Sunday, April 19, 2015

The Looking Glass Wars - Book 1

(Picture from Goodreads)
 
Bookworm's Ranking - 3 Worms
 
Storyline - Alyss is the princess of Wonderland until her family is destroyed by her own aunt, Redd, and she escapes into our world. Yet, no one believes her story. Then Alyss meets the one man who seemed to consider it true and then retells her tale incorrect, not even getting her name right. It seems the only way to survive is to forget. But Wonderland is deteriorating under Redd's control and the rebellious force is struggling to survive. When Alyss is finally found, will she have the strength to take back her throne after years of suppressing the memories?

Author - Frank Beddor

Publisher - Scholastic

Age Group - 15 and up

Content - *May Contain Spoilers* Lots of killing and blood spurting. Some characters search for revenge for what Redd has done. Alyss is determined to remember her true home but has trouble believing when everyone doubts her in our world. The characters are determined to save Wonderland and bring back White Imagination; staying faithful to their cause when things get tough.

Personal Opinion - While this book has an interesting take on the Alice in Wonderland story, I'm afraid I found it long and slow. Alyss's story is fun and the changes were creative from the story we know and the story that is presented here. The story is also heartfelt and makes one think what is right and wrong as it presents the White and Black Imagination that becomes a center of the struggle. Yet, I found the author spent a bit of time and description that wasn't needed and then on instances where I would have liked to see the events happen they were summarized. This made it long. The reader too was irritating sometimes so I can't tell if my dislike for the story was because it was read to me or the story itself. Anyone who really likes the original tale might enjoy this book the most.

Buy - Amazon, Barnes and Noble, Publisher,

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Monday, April 6, 2015

Breadcrumbs

"Once Upon a Time"
 
 
Bookworm's Ranking - 3 Worms
 
Storyline - Through her imagination and her best friend Jack who she has lived next door to most her life, Hazel survives the demands of school, the dislike of her peers, and her mother's pleas to grow up. But when Jack is suddenly no longer her friend, ignoring and insulting her, her world begins to fall apart. When Jack disappears, should she believe the reasonable answers given to her and remain in the real world or believe in a magical winter witch who took him to an enchanted world that is more dangerous than what she has read in her books?

Author - Anne Ursu

Publisher - Waldon Pond Press; an imprint of HarperCollinsPublishers

Age Group - 13 and up

Content - *May Contain Spoilers* A creepy woman cuts Hazel's cheek. Hazel throws a pencil case at someone. Parental figures have no idea what is going on. Hazel makes sacrifices to help others even when it might hurt her. She loves her mom and wants to please her. She stands by her best friend even when he has turned his back on her. Hazel doesn't give up even when the journey becomes difficult.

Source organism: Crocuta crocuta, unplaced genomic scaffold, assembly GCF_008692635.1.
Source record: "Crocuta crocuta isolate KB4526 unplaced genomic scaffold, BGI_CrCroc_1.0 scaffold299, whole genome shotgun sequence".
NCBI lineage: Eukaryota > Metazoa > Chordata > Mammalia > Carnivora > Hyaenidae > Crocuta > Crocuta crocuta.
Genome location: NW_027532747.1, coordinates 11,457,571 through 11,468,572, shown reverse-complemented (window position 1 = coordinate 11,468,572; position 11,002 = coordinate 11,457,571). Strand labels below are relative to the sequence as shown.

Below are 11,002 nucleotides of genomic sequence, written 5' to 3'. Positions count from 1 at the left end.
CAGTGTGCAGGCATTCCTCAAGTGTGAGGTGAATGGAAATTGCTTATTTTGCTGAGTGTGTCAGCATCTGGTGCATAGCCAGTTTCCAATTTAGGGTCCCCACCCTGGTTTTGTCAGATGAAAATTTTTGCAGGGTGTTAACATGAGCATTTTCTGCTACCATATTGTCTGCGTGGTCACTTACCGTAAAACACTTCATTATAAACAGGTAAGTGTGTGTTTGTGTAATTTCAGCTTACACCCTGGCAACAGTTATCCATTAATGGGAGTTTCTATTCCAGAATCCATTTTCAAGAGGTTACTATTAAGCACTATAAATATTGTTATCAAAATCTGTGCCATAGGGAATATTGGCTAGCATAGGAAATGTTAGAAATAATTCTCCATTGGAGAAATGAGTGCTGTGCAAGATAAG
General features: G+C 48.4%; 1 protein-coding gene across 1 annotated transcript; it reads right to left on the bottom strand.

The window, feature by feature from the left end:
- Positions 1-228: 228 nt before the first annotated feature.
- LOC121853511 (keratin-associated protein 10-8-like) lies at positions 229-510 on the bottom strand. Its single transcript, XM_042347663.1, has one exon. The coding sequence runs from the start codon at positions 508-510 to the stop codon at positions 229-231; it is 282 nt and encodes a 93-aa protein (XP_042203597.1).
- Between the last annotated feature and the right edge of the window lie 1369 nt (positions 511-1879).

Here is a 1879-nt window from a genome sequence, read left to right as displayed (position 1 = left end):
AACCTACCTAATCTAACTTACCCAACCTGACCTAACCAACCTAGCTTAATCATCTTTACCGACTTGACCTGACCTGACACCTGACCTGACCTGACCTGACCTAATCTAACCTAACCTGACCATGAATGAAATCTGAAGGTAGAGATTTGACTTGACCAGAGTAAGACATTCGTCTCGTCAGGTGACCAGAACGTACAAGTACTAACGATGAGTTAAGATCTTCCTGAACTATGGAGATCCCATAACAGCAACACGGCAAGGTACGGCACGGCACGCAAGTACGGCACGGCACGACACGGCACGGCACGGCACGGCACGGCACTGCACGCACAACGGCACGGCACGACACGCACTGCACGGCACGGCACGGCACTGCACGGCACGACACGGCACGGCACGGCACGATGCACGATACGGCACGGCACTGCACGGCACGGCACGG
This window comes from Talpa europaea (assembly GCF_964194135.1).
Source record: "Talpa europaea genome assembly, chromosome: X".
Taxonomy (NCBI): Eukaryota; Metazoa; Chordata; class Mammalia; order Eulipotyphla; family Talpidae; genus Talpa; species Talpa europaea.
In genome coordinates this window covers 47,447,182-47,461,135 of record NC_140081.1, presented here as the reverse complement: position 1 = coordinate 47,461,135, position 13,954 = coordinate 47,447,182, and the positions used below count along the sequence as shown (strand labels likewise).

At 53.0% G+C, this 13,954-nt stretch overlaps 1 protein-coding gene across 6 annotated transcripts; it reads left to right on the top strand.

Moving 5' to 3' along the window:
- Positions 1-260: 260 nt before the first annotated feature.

Personal Opinion - Breadcrumbs retells the fairy tale The Snow Queen while mixing real life with fantasy and the struggles of growing up. Being let into Hazel's life, her family struggles, the loss of a friend, and being expected to grow up, was done perfectly and beautifully to reveal the change that overcomes someone when it seems they are leaving a part of themselves behind. Mixing the fairy tale elements to mirror this struggle, made it that much more insightful. The determination of standing by her friend when he was in trouble and facing the difficult journey is a positive one for others to learn to keep going and learn and discover what they should do even when things go wrong. While Hazel wasn't perfect, she tried to do the right thing and do what she thought was she should, even if it meant stop being herself. One thing that was interesting was, in the real world, she turned to fantasy to thrive; but, in the enchanted world, she turned to the real world to strengthen herself.

The ending was a bit confusing. I couldn't tell if she found a boundary between being her imaginative self and living in reality or if one won out over the other. Besides that, there were a few things I personally felt uncomfortable with. Some of the people Hazel meets on her journey are just creepy and she wasn't always respectful of authority figures but it is hard to be respectful when someone wants you to fit into a mold. While this novel is mostly based off The Snow Queen fairy tale, a couple other Hans Christian Anderson tales where also mixed in. This was interesting but almost had too much happening, especially when so much already happens in the main fairy tale. The last thing that made me uncomfortable, and this is purely personal, was the reference to The Golden Compass only because I have an issue with that book.

All and all, this story beautifully wove reality and fantasy together to reveal the struggles of growing up and being yourself as well as helping your friends and making sacrifices.

Buy - Amazon, Barnes and Noble, Publisher,

Awards - Publishers Weekly Best Book
               School Library Journal Best Book
              Bulletin Blue Ribbon Book
              Chicago Public Library Best of the Best
              NPR Backseat Book Club Selection
             
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